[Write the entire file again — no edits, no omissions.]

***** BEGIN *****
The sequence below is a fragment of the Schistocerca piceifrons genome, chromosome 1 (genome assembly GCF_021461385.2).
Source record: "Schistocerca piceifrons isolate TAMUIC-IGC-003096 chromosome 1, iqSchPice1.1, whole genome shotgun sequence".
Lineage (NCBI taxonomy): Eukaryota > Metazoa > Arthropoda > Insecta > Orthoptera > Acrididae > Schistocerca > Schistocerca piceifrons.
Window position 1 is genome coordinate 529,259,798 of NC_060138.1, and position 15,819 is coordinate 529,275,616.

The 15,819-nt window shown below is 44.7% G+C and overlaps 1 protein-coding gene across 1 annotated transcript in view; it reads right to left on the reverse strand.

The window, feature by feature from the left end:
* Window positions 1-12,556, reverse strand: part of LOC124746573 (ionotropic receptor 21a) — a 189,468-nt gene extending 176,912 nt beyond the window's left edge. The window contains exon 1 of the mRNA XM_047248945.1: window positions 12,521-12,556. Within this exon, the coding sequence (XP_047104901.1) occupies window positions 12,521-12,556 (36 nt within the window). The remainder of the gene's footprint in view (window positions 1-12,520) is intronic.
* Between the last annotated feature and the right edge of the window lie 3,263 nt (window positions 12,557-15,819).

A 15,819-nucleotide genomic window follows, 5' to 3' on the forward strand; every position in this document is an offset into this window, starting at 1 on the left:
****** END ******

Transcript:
The sequence below is a fragment of the Schistocerca piceifrons genome, chromosome 1 (genome assembly GCF_021461385.2).
Source record: "Schistocerca piceifrons isolate TAMUIC-IGC-003096 chromosome 1, iqSchPice1.1, whole genome shotgun sequence".
Lineage (NCBI taxonomy): Eukaryota > Metazoa > Arthropoda > Insecta > Orthoptera > Acrididae > Schistocerca > Schistocerca piceifrons.
Window position 1 is genome coordinate 529,259,798 of NC_060138.1, and position 15,819 is coordinate 529,275,616.

The 15,819-nt window shown below is 44.7% G+C and overlaps 1 protein-coding gene across 1 annotated transcript in view; it reads right to left on the reverse strand.

The window, feature by feature from the left end:
* Window positions 1-12,556, reverse strand: part of LOC124746573 (ionotropic receptor 21a) — a 189,468-nt gene extending 176,912 nt beyond the window's left edge. The window contains exon 1 of the mRNA XM_047248945.1: window positions 12,521-12,556. Within this exon, the coding sequence (XP_047104901.1) occupies window positions 12,521-12,556 (36 nt within the window). The remainder of the gene's footprint in view (window positions 1-12,520) is intronic.
* Between the last annotated feature and the right edge of the window lie 3,263 nt (window positions 12,557-15,819).

A 15,819-nucleotide genomic window follows, 5' to 3' on the forward strand; every position in this document is an offset into this window, starting at 1 on the left: